Path Image
Partially developed celiac sprue

Villous architecture remains intact but blunted there is an increase in intraepithelial lymphocytes in this example of partially developed celiac sprue.

At higher power, note that the intraepithelial lymphocytes are more numerous along the tips of the villi.

At more advanged stages, there is effacement of the villi, almost looking like colonic mucosa as normal small intestinal architecture is completely lost.

Numerous lymphocytes involve the epithelium and expand the lamina propria. There is an obvious increase in cellularity of the epithelium, due to many intraepithelial lymphocytes.


Celiac disease (celiac sprue, gluten enteropathy) arises from sensitivity to gliadin, a protein found in wheat and related grains such as oat, barley and rye. It is a T-cell mediated chronic inflammatory disease with an autoimmune component and most of the affected individuals have class II HLA-DQ2 or HLA-DQ8 haplotypes. Thus, family history is extremely important in the diagnosis (Kumar).

Celiac disease is associated with a wide spectrum of gastrointestinal and extraintestinal manifestations. Histologically, there is intraepithelial lymphocytosis, expansion of the lamina propria by T cells and plasma cells, villous blunting and atrophy and crypt hyperplasia and elongation. In the early stages, one may only see subtle villi blunting and increased intraepithelial lymphocytes. A grading scheme has been developed by Marsh to communicate the severity of the disease. These biopsy findings are completely reversed if the patient goes on a gluten-free diet (Sollid, Kumar).

The risk of non-Hodgkin lymphoma is higher in patients as well as among individuals with a sibling affected with celiac disease. The increased risk of autoimmune conditions such as type I diabetes or juvenile rheumatoid arthritis is not limited to celiac disease cases but is also seen among first-degree relatives of celiac disease patients. Patients with celiac disease have a 70-fold increased risk to have microscopic colitis compared with the general population (Rubio-Tapia).

The pathophysiology is proposed as such: gliadin peptides bind to DQ2 or DQ8, which are then recognized as foreign by CD4 T cells. The CD4 T cells then stimulate the secretion of inflammatory chemokines such as interferon Y. It is not certain how CD8 T cells become involved, but they also play an important role, especially in the development of lymphoma (Kumar).


In children, the disease may present as failure to thrive. Most patients, however, are diagnosed in adulthood. Presenting symptoms include diarrhea, weight loss, flatulence and fatigue. Rarely, neurologic dysfunction can be the sole presenting feature of gluten sensitivity. Note that the patient may not necessarily be thin and malnourished, but may in fact be obese. Extraintestinal manifestations include skin rashes (dermatitis herpetiformis). Interestinly, about half of patients have an atypical presention, with symptoms such as anemia, osteoporosis, dermatitis herpetiformis, neurological problems and dental enamel hypoplasia.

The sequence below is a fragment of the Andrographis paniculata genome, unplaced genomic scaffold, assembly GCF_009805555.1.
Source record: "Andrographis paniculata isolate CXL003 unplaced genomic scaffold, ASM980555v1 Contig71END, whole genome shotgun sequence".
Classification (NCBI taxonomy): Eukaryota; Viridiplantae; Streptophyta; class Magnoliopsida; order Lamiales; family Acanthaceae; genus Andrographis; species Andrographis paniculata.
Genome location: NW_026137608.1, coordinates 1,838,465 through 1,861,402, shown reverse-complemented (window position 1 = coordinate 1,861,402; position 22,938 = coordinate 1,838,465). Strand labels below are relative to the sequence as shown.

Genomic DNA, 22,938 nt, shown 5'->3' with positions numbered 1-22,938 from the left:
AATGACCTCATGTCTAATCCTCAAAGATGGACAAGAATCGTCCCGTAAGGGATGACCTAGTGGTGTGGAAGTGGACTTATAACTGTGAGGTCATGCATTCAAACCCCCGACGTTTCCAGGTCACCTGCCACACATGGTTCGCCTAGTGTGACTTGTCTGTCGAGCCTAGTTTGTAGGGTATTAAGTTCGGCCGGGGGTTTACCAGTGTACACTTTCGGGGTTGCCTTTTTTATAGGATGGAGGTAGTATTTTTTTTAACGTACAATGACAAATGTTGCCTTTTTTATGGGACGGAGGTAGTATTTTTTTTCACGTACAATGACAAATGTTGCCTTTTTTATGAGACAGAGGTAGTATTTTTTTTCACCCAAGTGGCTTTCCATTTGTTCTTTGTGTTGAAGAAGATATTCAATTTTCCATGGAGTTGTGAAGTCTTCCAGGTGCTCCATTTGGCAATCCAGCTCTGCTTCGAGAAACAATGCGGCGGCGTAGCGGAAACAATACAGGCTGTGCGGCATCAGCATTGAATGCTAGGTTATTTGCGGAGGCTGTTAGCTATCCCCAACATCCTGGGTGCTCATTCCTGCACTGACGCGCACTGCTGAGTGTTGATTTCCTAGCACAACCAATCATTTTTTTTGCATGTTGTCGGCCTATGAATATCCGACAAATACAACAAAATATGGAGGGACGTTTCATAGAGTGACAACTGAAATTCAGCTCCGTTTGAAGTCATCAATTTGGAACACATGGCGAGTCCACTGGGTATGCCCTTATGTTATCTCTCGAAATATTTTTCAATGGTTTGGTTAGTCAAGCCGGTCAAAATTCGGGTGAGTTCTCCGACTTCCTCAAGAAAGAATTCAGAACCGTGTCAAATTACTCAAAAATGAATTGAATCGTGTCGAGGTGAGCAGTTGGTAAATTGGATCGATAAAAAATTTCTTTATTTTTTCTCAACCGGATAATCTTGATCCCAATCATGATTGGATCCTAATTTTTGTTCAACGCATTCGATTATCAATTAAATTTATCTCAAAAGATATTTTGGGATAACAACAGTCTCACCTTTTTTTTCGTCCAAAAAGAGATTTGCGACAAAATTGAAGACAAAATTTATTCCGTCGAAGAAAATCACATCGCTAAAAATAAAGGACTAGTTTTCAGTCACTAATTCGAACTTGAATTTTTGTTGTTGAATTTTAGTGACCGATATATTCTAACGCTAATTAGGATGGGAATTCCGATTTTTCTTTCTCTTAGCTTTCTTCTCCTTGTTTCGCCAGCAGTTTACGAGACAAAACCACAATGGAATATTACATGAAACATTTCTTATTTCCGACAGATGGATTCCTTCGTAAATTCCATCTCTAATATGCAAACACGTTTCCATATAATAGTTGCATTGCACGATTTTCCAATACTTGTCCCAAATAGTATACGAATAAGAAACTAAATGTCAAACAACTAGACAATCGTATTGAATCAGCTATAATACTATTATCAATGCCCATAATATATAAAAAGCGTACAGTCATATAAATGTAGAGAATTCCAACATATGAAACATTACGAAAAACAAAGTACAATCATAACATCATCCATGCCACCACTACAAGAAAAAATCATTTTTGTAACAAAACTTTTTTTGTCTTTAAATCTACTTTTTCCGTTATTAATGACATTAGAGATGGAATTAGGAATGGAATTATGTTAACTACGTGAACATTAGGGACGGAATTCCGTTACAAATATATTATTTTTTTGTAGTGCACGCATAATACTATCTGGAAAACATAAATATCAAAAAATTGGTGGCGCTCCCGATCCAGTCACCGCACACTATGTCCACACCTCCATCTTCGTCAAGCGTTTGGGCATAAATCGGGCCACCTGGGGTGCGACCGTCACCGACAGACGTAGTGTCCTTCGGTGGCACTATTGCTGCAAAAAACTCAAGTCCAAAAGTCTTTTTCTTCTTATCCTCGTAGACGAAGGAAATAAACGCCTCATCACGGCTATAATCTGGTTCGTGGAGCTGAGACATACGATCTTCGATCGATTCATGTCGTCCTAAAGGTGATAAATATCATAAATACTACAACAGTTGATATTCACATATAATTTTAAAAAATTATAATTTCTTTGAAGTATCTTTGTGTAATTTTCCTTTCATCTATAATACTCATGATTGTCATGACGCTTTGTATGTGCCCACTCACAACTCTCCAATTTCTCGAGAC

The diagnosis is supported by the following findings (1) signs and symptoms of malabsorption; (2) intestinal lesions on biopsy; (3) improvement of symptoms on a gluten-free diet; (4) laboratory findings such as increased IgA toward gliadin and transglutaminase; (5) having predisposing HLA-DQ2 or HLA-DQ8 haplotypes.

Celiac disease is largely concentrated in Caucasian and is extremely rare in Africans and Asians. The estimated prevalence is approximately 1:100 to 1:200 (Kumar).


Gluten-free diet, which includes avoidance of all wheat, rye, barley and spelt. Oats, maize, rice, and sorghum are generally tolerated (Sollid). Response to the proper diet usually takes a few weeks.


There are potential serious long-term consequences, such as fertility impairment, stillbirth and dysmaturity, osteoporosis, and malignancy (most often lymphoma) (van der Windt). Strict adherence to a gluten-free diet typically resolves symptoms and can prevent long-term consequences. Some patients, especially those diagnosed above the age of 50, do not respond to a gluten-free diet These patients are diagnosed as having refractory celiac disease when clinical and histological symptoms persist or recur after a former good response to a strict gluten-free diet and despite strict adherence to the diet for more than 12 months.


Celiac disease is an autoimmune-mediated chronic enteropathy triggered by gluten proteins from wheat, barley and rye resulting in malabsorption

A diagnosis is made when the following are present: typical small-intestinal histopathological abnormalities, and clinical remission on a strict gluten-free diet with relief of symptoms within weeks

Serological tests for the diagnosis include IgA autoantibodies against the endomysium of connective tissue (EMA) and against tissue transglutaminase (TGA)


Small Intestines : Bacterial Overgrowth


Kumar V, Abbas AK, Fausto N. Robbins and Cotran Pathologic Basis of Disease. 7th Ed. Philadelphia, PA: Elsevier; 2005: 843-4.

Rubio-Tapia A, Murray JA. Celiac disease. Curr Opin Gastroenterol. 2010 Mar;26(2):116-22.

Sollid LM, Lundin K. Diagnosis and treatment of celiac disease. Nature. 2009 Jan;2(1):3-7.

van der Windt DA, Jellema P, Mulder CJ, Kneepkens CM, van der Horst HE. Diagnostic testing for celiac disease among patients with abdominal symptoms: a systematic review.JAMA. 2010 May 5;303(17):1738-46.

Last updated: 2011-08-19
For questions, comments or feedback on this case: